Wednesday, May 27, 2015

Myrmecophyla tibicinis, cultural notes

In a basket, under the shade of a large avocado tree
Growing on a palm trunk in full sun
St. Croix Botanical Gardens

In areas with warm weather Myrmecophyla tibicinis does very well when grown in a basket or mounted on a tree.   This orchid can grow in full sun, in fact it needs a certain amount of full sun exposure or it will not bloom.  Keeping this plant in too much shade is a common error among beginners.  However, this plant seem to grow better when is given a slight bit of shade from the sun when it is at its most intense, which locally is between the hours of 11 am and 4 pm.

This orchid can produce a huge specimen plant if well cared for.  In one of the photos above you can see a truly humongous specimen in a Ceiba pentandra tree in the St. Croix botanical gardens.   To me the key to have a large and floriferous plant, aside from the right level of sun exposure, is giving it the proper fertilizing when it is producing new pseudobulbs.  This plant should be given a high nitrogen fertilizer when it is growing to help it produce full sized pseudobulbs.  Small, undersized pseudobulbs will not bloom.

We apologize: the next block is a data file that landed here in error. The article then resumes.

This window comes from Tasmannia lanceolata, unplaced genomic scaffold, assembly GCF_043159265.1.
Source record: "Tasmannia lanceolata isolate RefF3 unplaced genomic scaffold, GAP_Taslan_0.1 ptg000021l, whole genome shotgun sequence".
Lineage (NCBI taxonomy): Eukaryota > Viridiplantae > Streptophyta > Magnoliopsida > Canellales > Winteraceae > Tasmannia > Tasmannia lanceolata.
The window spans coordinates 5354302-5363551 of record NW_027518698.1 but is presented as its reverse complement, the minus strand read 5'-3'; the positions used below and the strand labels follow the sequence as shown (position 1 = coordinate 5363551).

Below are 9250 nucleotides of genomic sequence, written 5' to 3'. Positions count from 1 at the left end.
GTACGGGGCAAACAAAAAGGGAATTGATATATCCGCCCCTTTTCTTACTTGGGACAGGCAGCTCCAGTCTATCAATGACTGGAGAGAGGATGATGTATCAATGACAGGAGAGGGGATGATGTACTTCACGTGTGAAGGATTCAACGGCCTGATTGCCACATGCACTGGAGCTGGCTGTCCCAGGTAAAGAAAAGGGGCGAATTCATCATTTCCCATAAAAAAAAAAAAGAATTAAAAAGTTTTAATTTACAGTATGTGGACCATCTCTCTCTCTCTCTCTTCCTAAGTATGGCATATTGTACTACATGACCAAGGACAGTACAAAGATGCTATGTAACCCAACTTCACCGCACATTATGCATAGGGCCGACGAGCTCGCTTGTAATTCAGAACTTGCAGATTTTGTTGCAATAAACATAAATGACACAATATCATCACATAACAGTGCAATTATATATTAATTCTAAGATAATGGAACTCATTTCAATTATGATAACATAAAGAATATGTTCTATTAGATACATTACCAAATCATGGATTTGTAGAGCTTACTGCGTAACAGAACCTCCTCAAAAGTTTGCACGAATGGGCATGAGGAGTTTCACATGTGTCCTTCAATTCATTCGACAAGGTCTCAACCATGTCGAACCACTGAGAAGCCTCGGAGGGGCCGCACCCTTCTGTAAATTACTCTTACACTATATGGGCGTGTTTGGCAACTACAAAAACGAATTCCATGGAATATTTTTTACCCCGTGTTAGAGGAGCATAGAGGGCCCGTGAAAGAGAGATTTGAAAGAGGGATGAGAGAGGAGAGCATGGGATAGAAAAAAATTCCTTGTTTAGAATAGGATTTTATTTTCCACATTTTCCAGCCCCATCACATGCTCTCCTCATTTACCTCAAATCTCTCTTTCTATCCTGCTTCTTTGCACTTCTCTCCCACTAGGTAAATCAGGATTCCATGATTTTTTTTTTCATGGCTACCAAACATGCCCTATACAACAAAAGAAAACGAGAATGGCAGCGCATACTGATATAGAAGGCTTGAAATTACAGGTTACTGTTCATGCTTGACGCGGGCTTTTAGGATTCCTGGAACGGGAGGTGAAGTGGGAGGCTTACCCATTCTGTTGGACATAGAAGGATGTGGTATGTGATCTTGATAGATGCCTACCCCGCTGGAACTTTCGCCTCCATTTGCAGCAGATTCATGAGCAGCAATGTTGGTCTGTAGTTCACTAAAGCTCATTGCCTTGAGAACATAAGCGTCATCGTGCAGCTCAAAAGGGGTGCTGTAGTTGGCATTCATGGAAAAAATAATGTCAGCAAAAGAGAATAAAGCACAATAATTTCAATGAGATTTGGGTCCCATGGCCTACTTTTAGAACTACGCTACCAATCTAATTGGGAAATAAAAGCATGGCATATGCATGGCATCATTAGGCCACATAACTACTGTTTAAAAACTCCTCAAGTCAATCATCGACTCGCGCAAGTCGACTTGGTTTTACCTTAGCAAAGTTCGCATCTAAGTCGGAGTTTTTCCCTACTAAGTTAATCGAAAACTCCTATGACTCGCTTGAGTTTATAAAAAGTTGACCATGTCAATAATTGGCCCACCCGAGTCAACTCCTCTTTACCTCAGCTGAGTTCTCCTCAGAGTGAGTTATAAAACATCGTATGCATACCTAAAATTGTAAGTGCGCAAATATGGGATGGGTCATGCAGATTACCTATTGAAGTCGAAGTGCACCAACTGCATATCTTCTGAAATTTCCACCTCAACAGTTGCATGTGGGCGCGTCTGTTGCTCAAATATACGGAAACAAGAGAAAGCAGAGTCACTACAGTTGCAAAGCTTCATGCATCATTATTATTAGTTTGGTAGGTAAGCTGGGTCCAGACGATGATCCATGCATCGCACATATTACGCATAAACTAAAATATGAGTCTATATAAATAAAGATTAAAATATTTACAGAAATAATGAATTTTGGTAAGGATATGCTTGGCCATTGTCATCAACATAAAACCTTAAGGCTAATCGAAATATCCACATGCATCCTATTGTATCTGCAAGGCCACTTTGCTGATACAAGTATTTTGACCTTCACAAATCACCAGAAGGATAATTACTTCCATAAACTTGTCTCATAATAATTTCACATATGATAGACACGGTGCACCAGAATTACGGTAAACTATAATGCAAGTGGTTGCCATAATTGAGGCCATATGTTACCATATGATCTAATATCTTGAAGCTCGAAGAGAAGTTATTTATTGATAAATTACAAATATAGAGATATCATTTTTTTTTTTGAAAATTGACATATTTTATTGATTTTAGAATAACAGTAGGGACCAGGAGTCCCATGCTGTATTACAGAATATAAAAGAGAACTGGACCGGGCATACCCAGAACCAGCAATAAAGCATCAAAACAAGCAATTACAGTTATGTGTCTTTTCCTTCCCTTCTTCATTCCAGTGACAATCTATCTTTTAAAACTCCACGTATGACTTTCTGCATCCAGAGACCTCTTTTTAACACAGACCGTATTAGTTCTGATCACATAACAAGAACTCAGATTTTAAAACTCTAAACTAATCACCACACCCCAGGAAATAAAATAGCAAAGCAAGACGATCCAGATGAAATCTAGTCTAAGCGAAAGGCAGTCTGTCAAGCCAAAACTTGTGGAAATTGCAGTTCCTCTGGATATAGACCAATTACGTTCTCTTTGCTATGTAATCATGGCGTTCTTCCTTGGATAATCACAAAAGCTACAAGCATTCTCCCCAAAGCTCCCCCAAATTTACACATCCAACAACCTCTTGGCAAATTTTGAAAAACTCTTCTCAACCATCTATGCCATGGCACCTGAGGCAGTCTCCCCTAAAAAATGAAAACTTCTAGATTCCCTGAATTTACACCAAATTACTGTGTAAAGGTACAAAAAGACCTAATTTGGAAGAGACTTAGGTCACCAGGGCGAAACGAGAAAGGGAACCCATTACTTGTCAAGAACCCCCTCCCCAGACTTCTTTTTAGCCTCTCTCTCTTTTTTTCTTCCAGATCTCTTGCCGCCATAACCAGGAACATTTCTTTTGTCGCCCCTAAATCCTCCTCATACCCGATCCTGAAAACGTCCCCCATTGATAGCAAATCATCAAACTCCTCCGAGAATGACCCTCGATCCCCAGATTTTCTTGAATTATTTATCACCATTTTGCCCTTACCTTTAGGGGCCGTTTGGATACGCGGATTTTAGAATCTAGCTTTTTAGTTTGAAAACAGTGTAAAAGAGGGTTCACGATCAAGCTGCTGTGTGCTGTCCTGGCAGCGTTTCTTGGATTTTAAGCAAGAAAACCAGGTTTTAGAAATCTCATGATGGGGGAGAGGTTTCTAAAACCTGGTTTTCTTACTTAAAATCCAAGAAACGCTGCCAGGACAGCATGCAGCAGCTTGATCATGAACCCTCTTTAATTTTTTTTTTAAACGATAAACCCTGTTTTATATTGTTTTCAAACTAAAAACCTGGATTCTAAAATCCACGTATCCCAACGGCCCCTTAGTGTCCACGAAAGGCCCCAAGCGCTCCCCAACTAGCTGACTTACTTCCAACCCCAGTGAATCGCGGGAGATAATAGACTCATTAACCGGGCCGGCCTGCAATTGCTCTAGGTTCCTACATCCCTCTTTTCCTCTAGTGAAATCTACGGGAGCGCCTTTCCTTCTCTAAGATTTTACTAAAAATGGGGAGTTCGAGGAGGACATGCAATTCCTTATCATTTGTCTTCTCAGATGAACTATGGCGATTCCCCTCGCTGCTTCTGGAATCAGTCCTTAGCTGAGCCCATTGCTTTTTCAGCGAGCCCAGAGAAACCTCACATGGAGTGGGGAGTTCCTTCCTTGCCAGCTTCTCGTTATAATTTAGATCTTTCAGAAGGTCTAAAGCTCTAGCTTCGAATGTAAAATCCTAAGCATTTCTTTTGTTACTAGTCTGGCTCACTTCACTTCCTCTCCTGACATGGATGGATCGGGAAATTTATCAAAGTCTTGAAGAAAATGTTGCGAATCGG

The plant growing mounted in a palm trunk, in full sun all day long, produces relatively short inflorescences.  The plant in the basket, which is growing under an avocado tree with a comparatively open canopy, produces the typical long inflorescences.  The inflorescences grow until they emerge from the canopy of the avocado tree, then they produce the flowers.


Unknown said...

Hola Ricardo!

Unfortunately, not much is left of this Myrmecophyla tibicinis which Paul Storm identified as likely being grandiflora. The plant began dying off at least a year ago and no one has identified the problem. We are going to get a few botanists together and see if we can save it. Rudy O'Reilly is willing. Now to get the new E.D. at Botanical Garden to make it a priority!

Gracias a Dios, yo y varios socios de SCOS recibimos diviciones anos atras!


Ricardo said...

Hi Sonia. This same thing happened to my largest plant of Myr. humboltii, it was huge and green and in the course of a short time many of the old pseudobulbs died, only the recent ones survived. No other of my Myrmecophila plants were affected.